Business Schools






        Five Resume Mistakes MBA Applicants Can't Afford To Make

        Ex-Harvard admissions expert details how to avoid easy resume pitfalls

        By Chioma Isiadinso

        When it comes to putting together a business school application, students often focus on essays and test scores, which they see as the most important components.

        However, admissions committees take a holistic view of the completed application, meaning all elements are important in their own way.

        For most MBA applicants, this resume may seem like the easiest part of the process to take care of.

        But even if you've written dozens of resumes over the course of your working life, there are still several significant mistakes you can make with an MBA application. Here's how to avoid them:

        1. Overdoing it

        When you're putting together a resume for your b-school application, less is more.

        Of course, you may not always be explicitly advised or required by your school to limit your resume to one page. Indeed, some schools are flexible, and many don't have specific length requirements.

        But unless you have significant extenuating circumstances, it’s advisable to keep your MBA resume to one page, especially if you're planning to apply to American schools.

        2. Confusing your work resume with your application resume

        With all the work that goes into preparing a business school application, it's incredibly tempting to simply take something you already have prepared and reuse it, such as a work resume.

        Unfortunately, that thinking will set you back. Though both documents may have the same name, they have different purposes and different audiences, so you can't merely substitute one for the other.

        When you're putting together your MBA application resume, you must think about your personal brand, and the story you want to tell about your career so far.

        Don't feel like you need to include eight or nine bullet points for every position you've held, as the reader will get bogged down in unimportant details. Less is more.

        Finally, step back and focus on the big picture. Try to highlight specifics that show how you grew in each position, additional projects you took on, promotions or awards you received, and impressive milestones you achieved.

        Look for examples of how you excelled in your role, but don't overdo it. Four bullet points will be plenty for most jobs.

        3. Telling instead of showing

        There's a reason that budding writers are advised to “show, not tell”. Don't tell the admissions committee that you excelled in your position, show them the proof.

        Be as specific as you can, and try to use a three-part problem-action-outcome format when possible. Your examples should look something like this:

        “I was asked to work on Project X, which was not meeting its deadlines and going over budget. I took actions A, B, and C. As a result, the project was delivered on time and under budget.”

        Paint a clear picture for your reader, and it will be much easier for them to see what kind of impact and value you've had in your career. Use concrete numbers wherever possible as well, and try to emphasize any leadership opportunities you've had - whether they've involved directly supervising employees or managing large projects.

        If you've coordinated with team members in other countries or have other experience that indicates some cross-cultural awareness, that's a great thing to include as well.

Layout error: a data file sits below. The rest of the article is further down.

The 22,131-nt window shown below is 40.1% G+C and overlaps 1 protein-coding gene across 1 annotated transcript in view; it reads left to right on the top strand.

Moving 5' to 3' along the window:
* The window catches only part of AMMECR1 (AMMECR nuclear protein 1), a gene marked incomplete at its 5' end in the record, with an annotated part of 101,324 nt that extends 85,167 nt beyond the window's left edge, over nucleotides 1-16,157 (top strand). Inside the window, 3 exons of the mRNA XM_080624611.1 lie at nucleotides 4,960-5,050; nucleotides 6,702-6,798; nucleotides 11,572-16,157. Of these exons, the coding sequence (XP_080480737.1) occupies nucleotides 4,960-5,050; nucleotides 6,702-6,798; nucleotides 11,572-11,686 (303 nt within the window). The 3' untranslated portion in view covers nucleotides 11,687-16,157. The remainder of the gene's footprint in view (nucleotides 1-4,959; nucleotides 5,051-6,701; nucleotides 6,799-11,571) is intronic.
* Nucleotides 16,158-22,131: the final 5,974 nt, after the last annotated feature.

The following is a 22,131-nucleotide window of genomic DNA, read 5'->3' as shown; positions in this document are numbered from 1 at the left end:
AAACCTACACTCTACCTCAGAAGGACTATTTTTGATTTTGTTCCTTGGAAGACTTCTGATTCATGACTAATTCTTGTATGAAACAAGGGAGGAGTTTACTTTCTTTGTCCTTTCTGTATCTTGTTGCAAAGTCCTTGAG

4. Using technical terms

        Keep your resume simple and easily to understand. Jargon and complicated technical terms can look great in a business resume when your audience understands all the terminology, but they have no place in an MBA resume.

        An admissions committee is unlikely to know the ins and outs of your specific industry, whether it be fashion or metallurgical engineering. If they can't understand what you're trying to get across, they won’t be impressed by your accomplishments.

        5. Being impersonal

        Unlike a work resume, an MBA application resume can afford to veer away from the strictly professional. If there's something that truly sets you apart, don't hesitate to include it.

        Quirky details and extracurricular accomplishments can liven up an MBA resume, and help an admissions committee to get to know you better.

        Just like the rest of the application resume, a “Hobbies and Interests” section is most effective when it's specific. We recently worked with an MBA applicant whose resume simply listed “Mountain sports (climbing and skiing)” as his interests.

        Upon further discussion though, it turned out that he was an experienced climber, so he rewrote the bullet point as “Mountain sports (climbed more than 20 Alpine peaks)”. That minor tweak made the detail far less generic, and more memorable and interesting.

        As with every part of your MBA application, your resume should be designed to show the admissions committee why you are the right choice for their school. Keep your audience in mind, and you'll stand out to any admissions board.  

        Chioma Isiadinso is an education entrepreneur and co-founder/CEO of EXPARTUS, the first MBA admissions consulting firm to integrate personal branding into every aspect of the MBA admissions process.

        She's also a former Harvard Business School admissions officer and the author of the Best Business Schools' Admissions Secrets.

        Chioma publishes on the topics of personal branding, leadership development and business school admissions for college students, young professionals, entrepreneurs and executives.